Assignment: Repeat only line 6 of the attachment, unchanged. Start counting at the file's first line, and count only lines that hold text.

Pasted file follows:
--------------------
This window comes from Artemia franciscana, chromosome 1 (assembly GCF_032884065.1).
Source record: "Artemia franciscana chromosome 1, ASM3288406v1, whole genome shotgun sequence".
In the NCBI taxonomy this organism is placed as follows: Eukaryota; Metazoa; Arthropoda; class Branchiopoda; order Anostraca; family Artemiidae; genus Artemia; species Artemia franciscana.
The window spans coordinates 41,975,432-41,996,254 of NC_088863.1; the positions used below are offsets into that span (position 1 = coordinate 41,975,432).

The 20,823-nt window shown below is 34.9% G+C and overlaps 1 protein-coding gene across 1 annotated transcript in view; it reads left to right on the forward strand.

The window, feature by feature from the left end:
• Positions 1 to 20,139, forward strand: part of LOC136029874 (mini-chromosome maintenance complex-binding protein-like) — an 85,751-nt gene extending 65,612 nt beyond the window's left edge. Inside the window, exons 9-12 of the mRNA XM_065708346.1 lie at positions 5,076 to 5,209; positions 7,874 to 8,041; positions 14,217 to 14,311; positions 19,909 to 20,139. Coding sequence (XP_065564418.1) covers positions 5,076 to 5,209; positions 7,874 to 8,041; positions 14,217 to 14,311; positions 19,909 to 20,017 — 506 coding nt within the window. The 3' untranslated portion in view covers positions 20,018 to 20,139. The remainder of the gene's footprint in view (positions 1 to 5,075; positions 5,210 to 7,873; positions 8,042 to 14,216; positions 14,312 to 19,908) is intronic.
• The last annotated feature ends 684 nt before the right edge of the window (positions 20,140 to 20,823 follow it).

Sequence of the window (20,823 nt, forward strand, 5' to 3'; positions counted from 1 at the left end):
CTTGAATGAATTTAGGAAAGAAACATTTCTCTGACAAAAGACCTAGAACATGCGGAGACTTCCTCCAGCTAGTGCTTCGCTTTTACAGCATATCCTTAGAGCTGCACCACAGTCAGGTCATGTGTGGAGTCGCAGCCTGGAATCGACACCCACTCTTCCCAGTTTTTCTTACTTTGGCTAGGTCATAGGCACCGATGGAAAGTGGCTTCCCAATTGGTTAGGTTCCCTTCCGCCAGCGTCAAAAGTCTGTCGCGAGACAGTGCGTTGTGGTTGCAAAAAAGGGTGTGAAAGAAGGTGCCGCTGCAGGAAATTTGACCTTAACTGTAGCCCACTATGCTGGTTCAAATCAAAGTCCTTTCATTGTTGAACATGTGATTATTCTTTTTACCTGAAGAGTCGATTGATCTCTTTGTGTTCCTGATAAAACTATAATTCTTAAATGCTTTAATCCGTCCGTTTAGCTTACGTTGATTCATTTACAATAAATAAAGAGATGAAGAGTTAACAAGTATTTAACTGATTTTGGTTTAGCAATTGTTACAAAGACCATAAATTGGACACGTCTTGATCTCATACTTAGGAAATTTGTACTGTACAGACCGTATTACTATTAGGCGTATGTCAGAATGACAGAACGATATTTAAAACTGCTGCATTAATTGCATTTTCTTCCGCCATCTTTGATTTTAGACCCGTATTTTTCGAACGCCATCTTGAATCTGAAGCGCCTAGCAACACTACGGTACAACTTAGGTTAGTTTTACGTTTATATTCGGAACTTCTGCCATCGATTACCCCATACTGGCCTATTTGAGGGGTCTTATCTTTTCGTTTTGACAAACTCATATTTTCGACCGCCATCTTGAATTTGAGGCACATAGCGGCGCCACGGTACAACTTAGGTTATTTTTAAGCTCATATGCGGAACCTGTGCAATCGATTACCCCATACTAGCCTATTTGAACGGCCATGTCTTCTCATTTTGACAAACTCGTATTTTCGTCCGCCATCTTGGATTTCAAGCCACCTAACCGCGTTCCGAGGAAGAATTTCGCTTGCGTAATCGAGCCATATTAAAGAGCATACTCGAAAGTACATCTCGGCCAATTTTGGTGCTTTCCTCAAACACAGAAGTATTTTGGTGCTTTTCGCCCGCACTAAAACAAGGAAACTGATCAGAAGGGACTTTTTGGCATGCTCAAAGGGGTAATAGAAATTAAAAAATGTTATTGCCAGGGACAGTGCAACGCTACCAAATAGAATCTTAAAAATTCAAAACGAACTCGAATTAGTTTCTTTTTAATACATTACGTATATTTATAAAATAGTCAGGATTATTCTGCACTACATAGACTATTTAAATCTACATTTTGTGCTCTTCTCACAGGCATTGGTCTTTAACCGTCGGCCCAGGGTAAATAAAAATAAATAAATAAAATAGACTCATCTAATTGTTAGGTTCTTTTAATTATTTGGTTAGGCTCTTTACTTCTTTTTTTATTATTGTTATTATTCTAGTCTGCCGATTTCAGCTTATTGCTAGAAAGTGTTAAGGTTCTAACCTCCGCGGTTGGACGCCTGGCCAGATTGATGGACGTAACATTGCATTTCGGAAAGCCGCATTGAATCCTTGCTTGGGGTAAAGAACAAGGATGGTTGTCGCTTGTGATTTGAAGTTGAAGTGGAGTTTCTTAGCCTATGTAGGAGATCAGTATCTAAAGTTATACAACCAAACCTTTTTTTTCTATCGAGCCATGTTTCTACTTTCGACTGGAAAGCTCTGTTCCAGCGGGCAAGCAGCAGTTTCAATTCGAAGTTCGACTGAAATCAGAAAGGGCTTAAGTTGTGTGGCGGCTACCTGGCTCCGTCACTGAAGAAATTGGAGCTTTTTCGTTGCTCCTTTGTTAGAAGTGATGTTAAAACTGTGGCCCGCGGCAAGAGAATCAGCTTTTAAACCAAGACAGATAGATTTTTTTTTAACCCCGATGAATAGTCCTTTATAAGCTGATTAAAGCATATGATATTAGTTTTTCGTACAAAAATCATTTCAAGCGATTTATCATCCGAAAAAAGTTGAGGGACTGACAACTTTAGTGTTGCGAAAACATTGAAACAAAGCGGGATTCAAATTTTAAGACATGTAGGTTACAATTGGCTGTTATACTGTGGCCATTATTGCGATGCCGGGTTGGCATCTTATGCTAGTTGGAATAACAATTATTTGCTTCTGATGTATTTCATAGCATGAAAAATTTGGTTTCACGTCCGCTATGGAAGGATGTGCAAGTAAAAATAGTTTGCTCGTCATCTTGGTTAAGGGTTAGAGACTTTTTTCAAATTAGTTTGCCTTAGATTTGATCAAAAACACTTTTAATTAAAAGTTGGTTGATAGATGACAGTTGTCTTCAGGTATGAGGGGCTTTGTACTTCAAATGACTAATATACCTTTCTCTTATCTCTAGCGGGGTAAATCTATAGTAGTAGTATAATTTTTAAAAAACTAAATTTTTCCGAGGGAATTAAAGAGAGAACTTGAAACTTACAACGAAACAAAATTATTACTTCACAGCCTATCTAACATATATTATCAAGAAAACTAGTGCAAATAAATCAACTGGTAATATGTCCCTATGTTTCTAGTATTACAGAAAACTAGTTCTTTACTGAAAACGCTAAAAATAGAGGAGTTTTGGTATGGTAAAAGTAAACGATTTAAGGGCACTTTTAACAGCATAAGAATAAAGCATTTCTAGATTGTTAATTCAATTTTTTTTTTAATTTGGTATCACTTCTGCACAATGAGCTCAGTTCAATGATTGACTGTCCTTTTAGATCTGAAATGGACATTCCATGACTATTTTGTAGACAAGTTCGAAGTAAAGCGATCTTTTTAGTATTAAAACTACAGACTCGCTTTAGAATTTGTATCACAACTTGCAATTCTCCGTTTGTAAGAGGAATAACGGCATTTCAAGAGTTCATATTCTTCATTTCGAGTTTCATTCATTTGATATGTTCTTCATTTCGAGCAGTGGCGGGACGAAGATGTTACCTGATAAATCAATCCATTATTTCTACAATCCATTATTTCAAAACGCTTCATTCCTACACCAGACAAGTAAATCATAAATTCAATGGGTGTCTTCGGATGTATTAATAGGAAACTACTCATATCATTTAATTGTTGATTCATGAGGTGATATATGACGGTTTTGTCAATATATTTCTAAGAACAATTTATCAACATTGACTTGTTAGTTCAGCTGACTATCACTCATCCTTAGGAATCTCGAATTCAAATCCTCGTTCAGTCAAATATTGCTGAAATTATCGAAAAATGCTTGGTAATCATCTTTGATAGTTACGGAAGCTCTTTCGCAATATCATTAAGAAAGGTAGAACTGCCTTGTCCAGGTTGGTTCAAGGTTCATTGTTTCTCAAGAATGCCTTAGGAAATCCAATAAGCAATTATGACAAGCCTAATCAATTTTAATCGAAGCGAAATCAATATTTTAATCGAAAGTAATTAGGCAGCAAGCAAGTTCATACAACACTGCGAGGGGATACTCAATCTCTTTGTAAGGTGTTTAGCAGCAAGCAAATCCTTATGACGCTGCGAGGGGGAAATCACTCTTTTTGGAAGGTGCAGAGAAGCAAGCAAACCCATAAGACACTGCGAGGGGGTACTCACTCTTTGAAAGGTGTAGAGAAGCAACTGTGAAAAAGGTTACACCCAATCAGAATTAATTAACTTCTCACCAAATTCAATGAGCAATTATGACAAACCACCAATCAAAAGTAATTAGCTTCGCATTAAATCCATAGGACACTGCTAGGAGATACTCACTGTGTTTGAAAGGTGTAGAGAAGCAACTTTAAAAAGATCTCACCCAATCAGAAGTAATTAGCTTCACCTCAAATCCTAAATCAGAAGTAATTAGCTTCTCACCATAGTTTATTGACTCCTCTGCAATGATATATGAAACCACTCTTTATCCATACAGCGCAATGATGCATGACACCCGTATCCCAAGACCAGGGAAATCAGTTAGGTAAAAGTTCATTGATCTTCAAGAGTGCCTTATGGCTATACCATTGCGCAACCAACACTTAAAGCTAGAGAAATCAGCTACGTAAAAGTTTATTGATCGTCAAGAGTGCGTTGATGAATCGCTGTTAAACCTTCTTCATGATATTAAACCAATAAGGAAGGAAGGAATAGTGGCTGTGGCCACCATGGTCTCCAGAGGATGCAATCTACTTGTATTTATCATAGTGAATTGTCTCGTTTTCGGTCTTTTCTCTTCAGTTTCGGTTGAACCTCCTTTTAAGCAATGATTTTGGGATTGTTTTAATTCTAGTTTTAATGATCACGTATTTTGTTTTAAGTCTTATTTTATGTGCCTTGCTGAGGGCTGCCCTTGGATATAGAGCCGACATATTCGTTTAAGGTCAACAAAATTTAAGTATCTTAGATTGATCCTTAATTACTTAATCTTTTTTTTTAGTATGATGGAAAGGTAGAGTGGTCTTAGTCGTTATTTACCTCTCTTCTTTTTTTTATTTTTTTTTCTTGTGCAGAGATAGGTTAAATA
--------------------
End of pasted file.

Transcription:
The window, feature by feature from the left end: